For though I am free from all men, I have made myself a slave to all, that I might win the more. And to the Jews I became as a Jew, that I might win Jews; to those who are under the Law, as under the Law, though not being myself under the Law, that I might win those who are under the Law; to those who are without law, as without law, though not being without the law of God but under the law of Christ, that I might win those who are without law. To the weak I became weak, that I might win the weak; I have become all things to all men, that I may by all means save some. And I do all things for the sake of the gospel, that I may become a fellow partaker of it. — Corinthians 9:19–23
Rise Up, O Saints of God
The United Methodist Hymnal Number 576
Text: William P. Merrill, 1867-1954
Music: William H. Walter, 1825-1893
Rise up, O saints of God! Have done with lesser things.
Give heart and mind and soul and strength to serve the King of kings.
Rise up, O saints of God! The Kingdom tarries long.
Bring in the day of brotherhood and end the night of wrong.
Rise up, O saints of God! The Church for you doth wait,
her strength unequal to her task; rise up, and make her great!
Lift high the cross of Christ! Tread where his feet have trod.
As brothers of the Son of Man, rise up, O saints of God!
This week I have thought long and hard about growing the Kingdom of Christ. The Apostle Paul writes with passion and commitment about saving people from God’s wrath (Romans 1:18-32) and winning people for eternity with Christ (2nd Corinthians 5:17-19). He understands that in Christ he has been forgiven of sin and set free for abundant living (John 10:10). Nevertheless, he chooses to restrict his freedom and deny his preferences, in order to grow God’s Kingdom. He goes so far as making himself a slave to those he meets, because his deepest desire and purpose in life is to win persons for Christ. He is willing to extend himself, deny himself and adapt to the needs of others … all for the purpose of being Good News in their lives.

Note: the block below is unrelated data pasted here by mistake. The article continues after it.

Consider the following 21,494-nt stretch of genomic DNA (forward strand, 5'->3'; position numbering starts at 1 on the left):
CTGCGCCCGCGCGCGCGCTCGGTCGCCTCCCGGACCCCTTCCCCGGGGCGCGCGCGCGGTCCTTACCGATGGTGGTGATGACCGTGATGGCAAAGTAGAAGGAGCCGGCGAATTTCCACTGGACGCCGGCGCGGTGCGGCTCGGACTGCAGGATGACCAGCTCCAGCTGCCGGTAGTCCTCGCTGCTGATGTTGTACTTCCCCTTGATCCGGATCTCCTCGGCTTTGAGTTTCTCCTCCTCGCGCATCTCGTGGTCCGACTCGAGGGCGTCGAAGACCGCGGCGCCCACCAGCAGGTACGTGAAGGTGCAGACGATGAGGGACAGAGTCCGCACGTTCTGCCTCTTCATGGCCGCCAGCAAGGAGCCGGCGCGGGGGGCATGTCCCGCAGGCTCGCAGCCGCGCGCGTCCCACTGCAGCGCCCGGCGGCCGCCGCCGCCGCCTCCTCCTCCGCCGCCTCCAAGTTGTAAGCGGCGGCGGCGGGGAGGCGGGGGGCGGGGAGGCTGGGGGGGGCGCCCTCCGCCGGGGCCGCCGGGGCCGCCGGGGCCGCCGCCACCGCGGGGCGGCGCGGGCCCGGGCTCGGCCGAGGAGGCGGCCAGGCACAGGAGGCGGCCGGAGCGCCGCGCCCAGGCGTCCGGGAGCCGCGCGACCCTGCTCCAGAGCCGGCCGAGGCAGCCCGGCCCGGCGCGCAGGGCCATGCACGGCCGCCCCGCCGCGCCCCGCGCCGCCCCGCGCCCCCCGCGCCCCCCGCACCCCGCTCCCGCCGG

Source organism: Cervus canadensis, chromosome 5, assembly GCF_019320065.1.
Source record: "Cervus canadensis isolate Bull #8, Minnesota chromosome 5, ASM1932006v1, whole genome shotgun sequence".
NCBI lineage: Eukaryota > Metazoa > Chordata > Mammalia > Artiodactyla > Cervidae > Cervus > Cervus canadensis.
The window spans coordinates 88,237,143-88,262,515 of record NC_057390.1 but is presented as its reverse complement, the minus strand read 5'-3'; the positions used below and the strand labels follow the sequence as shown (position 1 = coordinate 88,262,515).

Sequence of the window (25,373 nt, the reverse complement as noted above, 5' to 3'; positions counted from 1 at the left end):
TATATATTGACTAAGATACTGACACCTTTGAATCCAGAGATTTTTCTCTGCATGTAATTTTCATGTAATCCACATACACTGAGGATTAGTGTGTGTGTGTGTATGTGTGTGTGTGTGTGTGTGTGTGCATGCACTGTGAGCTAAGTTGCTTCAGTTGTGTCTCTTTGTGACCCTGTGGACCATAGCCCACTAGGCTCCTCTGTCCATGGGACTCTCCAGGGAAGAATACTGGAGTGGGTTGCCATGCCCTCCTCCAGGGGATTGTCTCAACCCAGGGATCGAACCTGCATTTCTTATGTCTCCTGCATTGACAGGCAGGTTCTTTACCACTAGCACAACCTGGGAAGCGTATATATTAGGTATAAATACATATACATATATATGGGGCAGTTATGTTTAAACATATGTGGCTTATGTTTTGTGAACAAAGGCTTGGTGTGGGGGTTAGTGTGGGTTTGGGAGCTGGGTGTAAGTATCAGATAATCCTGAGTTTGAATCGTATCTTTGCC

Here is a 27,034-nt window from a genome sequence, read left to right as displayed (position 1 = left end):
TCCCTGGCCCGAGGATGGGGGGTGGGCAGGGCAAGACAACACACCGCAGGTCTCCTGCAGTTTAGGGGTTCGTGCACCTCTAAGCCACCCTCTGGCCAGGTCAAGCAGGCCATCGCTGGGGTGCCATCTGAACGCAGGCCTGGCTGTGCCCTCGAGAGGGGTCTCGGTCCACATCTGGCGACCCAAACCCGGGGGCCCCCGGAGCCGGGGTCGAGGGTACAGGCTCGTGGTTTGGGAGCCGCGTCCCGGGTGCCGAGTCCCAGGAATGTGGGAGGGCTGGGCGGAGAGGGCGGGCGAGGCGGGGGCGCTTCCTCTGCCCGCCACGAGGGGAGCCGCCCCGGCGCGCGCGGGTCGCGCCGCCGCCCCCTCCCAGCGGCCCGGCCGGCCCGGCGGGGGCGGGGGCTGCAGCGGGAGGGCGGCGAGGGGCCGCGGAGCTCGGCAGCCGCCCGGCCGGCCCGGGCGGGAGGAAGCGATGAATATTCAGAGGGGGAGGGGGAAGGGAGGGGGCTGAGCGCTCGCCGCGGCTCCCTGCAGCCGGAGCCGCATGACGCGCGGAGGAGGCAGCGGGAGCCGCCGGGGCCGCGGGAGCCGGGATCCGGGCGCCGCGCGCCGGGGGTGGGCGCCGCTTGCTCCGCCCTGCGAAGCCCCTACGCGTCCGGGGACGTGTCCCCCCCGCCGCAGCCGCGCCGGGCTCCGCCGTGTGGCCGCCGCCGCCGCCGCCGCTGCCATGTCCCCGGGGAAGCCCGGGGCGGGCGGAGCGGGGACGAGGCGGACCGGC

I must pause here and ask three questions:
* How real is God’s wrath?
* Do we fear falling into the hands of the living God?
* Does weeping and wailing and the gnashing teeth for eternity without God strike terror in our hearts?
The early Methodists lived with a keen sense of the certainty and consequences of God’s wrath. They prayed daily and shared the Gospel often, warning neighbors to flee the wrath to come. Today we seldom hear anyone speak of judgment or of God’s wrath, however, rest assured it is as real and certain as it was in Paul’s day or John Wesley’s day.
I believe winning people for Christ demands a strong conviction of God’s coming wrath and deep appreciation for God’s grace expressed in Christ’s life, death and resurrection. Being willing to deny our interests and become concerned and involved in the interests of others takes the grace of God.
Many of our churches in America are declining rapidly, because few Christ-followers today are willing and able to be slaves for the Gospel. Paul loved Christ and treasured the Gospel. He found great meaning and joy in seeing sinners saved from God’s wrath and won for the Kingdom. He ends the passage above by stating that this mission brings assurance that he truly is a Christ-follower and a partaker of the Gospel.
I urge all to make sure they are in Christ. Sins confessed, selfishness repented of and lives surrendered to Christ as Savior and Lord. This however is not the end of discipleship.
We must be filled daily with the Holy Spirit, become sanctified for the purposes of God, and grow more and more Christ-like in our character and conduct. Enjoying the Gospel and sharing the Gospel will soon become our top priority, just like it did for Paul.
Please join me in being done with lesser things and committing the rest of our earthly lives to honor Christ and help save others from God’s wrath and win them for God’s Kingdom.
Reach the Rev. David Player, First United Methodist Church senior pastor, at 580-482-0795 or email@example.com.